Stop the perks, as they made enough off us in the past. – Trent Jenkins
Commenting on the story: Burnoffs more important than cutting emissions: Morrison
Before anyone calls him a marketer, please think again.
I was in marketing for 25 years and to lump Morrison in with myself and other good marketers would offend them, as it does me.
Morrison is all about PR spin, and bad PR spin at that.
To quote from the article “The boss of the NSW Rural Fire Service has previously said hazard reduction is important but not a panacea for bush fire risk and has “very little effect at all” on the spread of fire in severe or extreme weather.”
So why does Morrison continue to thrash this dead horse?
By deflecting away from the real issues and blaming lack of hazard reduction and poor management by the states as the reason for the fires and their intensities, it allows him and his government to get away with doing nothing and hoping it will all go away.
I suppose it will, when there is nothing left to burn.
Whilst the PM is studiously pointing the blame elsewhere (what’s new?) he may want to ponder on how voters will react if we have a leafy capital city suburb go up in flames next season. – Geoff Moore
There is no doubt that drought and bushfires are distressing. Dust storms and smoke have reached our big cities and fire warnings include outer suburbs.
As developments often have gutter to gutter housing and much infill extends to boundaries, how will fire services find access should a firestorm go metropolitan?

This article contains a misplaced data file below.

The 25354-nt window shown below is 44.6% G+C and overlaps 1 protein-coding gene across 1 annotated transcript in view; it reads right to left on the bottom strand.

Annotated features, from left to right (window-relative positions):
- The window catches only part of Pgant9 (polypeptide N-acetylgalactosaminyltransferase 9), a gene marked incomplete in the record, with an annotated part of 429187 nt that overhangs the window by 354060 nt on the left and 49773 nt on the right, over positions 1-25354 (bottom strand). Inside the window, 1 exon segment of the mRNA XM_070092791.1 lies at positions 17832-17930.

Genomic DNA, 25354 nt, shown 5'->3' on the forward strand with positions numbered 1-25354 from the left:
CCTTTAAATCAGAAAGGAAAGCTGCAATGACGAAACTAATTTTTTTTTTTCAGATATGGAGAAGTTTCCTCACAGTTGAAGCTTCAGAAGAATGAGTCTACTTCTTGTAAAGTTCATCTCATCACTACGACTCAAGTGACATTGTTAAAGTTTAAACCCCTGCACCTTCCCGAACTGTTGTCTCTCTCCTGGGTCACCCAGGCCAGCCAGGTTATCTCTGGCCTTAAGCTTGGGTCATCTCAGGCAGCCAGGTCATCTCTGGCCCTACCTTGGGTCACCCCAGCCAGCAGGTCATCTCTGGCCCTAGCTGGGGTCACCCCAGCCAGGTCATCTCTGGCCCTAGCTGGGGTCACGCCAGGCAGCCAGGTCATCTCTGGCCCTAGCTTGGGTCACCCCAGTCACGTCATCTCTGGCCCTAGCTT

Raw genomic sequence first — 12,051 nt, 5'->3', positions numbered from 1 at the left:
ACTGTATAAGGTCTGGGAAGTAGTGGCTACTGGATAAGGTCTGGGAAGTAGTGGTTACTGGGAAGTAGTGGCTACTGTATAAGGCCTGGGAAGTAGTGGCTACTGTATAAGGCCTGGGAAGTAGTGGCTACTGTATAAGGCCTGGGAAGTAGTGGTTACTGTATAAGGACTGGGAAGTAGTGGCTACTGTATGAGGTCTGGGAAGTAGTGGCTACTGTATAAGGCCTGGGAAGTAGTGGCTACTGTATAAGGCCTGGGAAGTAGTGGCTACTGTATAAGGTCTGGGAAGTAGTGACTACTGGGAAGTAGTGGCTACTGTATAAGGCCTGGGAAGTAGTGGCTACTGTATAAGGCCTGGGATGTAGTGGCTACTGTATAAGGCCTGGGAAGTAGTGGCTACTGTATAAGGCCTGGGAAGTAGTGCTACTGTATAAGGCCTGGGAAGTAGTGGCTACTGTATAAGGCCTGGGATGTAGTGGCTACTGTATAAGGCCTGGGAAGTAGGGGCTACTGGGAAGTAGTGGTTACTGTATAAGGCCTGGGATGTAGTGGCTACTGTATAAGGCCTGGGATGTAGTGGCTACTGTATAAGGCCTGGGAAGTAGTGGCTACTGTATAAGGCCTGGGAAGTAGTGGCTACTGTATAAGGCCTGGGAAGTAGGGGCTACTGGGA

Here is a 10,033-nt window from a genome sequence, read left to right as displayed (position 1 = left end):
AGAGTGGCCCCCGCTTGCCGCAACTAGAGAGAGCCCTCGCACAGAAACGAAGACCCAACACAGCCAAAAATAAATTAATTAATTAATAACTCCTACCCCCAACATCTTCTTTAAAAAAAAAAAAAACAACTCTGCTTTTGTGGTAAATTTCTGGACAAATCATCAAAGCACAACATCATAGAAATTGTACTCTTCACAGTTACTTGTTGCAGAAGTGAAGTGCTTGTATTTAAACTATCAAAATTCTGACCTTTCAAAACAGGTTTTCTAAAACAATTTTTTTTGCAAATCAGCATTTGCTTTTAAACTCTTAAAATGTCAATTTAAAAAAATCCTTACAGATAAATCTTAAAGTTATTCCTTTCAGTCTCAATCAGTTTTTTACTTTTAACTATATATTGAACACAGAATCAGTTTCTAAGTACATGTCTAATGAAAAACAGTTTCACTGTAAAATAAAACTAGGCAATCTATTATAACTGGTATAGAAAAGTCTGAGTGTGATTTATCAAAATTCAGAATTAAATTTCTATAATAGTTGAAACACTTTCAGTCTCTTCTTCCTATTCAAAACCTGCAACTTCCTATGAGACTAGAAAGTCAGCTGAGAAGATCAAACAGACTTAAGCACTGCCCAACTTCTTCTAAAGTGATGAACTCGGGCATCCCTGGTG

What happens to very tall buildings if MFS can only fight fire up to 18 storeys?
Research online and in SA’s proposed new Planning Code has not found any answers.
Perhaps your contacts and experts could help. – Virginia Ward
Commenting on the story: Fire devastation must not burn out conservation efforts
Thank you for your excellent article reminding us not to give up on our conservation efforts after these catastrophic fires.
But why would the SA Government proceed immediately to remove hundreds of trees for road widening in Golden Grove?
I understand some red gums were over 100 years old and would provide excellent habitat for our disappearing species, mammals and birds.
Irresponsible actions like this do cause despair. We desperately need good leadership, not ongoing destruction of our native flora and fauna for more roads. – Margaret Brown
Want to comment?
Send us an email, making it clear which story you’re commenting on and including your full name (required for publication) and phone number (only for verification purposes). Please put “Reader views” in the subject.
We’ll publish the best comments in a regular “Reader Views” post. Your comments can be brief, or we can accept up to 350 words, or thereabouts.
InDaily has changed the way we receive comments. Go here for an explanation.
Help our journalists uncover the facts
In times like these InDaily provides valuable, local independent journalism in South Australia. As a news organisation it offers an alternative to The Advertiser, a different voice and a closer look at what is happening in our city and state for free. Any contribution to help fund our work is appreciated. Please click below to donate to InDaily.